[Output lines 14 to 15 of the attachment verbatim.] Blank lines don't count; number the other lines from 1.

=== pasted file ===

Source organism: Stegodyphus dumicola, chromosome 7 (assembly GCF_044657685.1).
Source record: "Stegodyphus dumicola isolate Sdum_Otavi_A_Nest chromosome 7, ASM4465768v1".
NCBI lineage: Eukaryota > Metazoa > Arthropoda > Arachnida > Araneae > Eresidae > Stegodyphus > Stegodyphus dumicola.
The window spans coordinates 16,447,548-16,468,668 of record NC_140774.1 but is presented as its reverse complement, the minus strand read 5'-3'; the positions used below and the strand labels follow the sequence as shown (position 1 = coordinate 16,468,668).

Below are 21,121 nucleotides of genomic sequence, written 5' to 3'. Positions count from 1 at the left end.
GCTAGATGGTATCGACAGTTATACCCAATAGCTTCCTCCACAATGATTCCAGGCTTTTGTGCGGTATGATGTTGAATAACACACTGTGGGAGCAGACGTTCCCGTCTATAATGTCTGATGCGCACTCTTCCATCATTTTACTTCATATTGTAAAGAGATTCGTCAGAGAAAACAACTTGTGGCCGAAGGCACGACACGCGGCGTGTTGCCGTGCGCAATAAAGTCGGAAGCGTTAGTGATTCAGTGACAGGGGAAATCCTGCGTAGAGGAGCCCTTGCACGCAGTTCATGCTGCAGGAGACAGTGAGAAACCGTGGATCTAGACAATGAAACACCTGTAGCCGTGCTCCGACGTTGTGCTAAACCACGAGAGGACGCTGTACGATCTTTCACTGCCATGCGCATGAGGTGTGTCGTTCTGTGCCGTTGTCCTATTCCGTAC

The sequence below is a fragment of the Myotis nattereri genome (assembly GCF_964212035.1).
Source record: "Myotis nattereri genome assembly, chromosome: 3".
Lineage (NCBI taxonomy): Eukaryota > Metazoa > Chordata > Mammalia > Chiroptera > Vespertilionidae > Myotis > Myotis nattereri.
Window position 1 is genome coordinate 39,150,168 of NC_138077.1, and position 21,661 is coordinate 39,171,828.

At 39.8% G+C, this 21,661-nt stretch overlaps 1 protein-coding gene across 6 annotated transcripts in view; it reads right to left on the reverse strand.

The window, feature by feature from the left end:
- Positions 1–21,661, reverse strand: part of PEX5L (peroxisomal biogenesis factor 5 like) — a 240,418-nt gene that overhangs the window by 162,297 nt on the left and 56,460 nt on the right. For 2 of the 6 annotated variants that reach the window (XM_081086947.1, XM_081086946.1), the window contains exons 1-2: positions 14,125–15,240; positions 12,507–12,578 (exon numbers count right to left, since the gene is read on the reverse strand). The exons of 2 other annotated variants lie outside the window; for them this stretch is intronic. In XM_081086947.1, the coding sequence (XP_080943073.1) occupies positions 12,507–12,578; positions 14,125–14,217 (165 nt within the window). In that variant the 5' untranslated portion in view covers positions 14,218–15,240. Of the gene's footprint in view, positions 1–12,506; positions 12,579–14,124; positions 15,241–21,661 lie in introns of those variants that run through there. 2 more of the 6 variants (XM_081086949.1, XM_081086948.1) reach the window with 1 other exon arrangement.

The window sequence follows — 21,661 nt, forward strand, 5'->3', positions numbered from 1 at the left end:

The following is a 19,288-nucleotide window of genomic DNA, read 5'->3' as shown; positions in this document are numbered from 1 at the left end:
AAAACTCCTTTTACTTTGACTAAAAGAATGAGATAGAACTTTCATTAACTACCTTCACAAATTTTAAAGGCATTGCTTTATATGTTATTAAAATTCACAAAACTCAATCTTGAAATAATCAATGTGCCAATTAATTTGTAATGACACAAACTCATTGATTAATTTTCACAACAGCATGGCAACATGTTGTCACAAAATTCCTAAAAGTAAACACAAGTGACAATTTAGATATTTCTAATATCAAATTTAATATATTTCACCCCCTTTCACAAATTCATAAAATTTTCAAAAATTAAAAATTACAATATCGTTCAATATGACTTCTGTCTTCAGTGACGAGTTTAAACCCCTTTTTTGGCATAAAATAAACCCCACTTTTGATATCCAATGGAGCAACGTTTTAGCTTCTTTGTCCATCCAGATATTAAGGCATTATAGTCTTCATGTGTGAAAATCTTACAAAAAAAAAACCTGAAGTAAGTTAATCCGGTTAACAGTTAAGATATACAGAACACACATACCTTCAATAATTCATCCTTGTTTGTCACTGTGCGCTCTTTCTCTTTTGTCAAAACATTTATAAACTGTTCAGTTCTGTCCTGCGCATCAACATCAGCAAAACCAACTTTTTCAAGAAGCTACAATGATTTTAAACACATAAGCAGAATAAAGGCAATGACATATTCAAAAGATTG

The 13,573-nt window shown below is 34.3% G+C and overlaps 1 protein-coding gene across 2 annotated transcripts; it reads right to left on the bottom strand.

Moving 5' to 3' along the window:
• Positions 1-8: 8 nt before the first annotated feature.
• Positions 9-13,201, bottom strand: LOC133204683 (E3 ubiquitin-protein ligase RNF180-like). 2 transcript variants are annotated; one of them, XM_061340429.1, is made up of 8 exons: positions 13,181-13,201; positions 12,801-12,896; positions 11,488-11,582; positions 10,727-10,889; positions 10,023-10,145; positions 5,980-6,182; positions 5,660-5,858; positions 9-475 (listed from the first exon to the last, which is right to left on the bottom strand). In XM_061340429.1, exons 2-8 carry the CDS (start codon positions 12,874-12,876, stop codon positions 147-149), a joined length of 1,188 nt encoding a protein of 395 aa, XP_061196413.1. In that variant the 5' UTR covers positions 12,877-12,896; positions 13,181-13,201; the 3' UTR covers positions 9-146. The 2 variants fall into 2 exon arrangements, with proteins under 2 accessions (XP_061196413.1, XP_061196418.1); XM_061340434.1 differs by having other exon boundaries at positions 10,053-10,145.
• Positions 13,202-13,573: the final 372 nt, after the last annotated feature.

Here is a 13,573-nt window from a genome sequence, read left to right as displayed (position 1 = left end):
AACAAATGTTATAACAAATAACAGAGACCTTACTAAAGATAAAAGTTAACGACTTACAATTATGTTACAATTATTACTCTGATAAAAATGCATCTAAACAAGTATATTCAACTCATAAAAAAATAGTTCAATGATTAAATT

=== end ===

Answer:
The window sequence follows — 21,661 nt, forward strand, 5'->3', positions numbered from 1 at the left end:

The following is a 19,288-nucleotide window of genomic DNA, read 5'->3' as shown; positions in this document are numbered from 1 at the left end: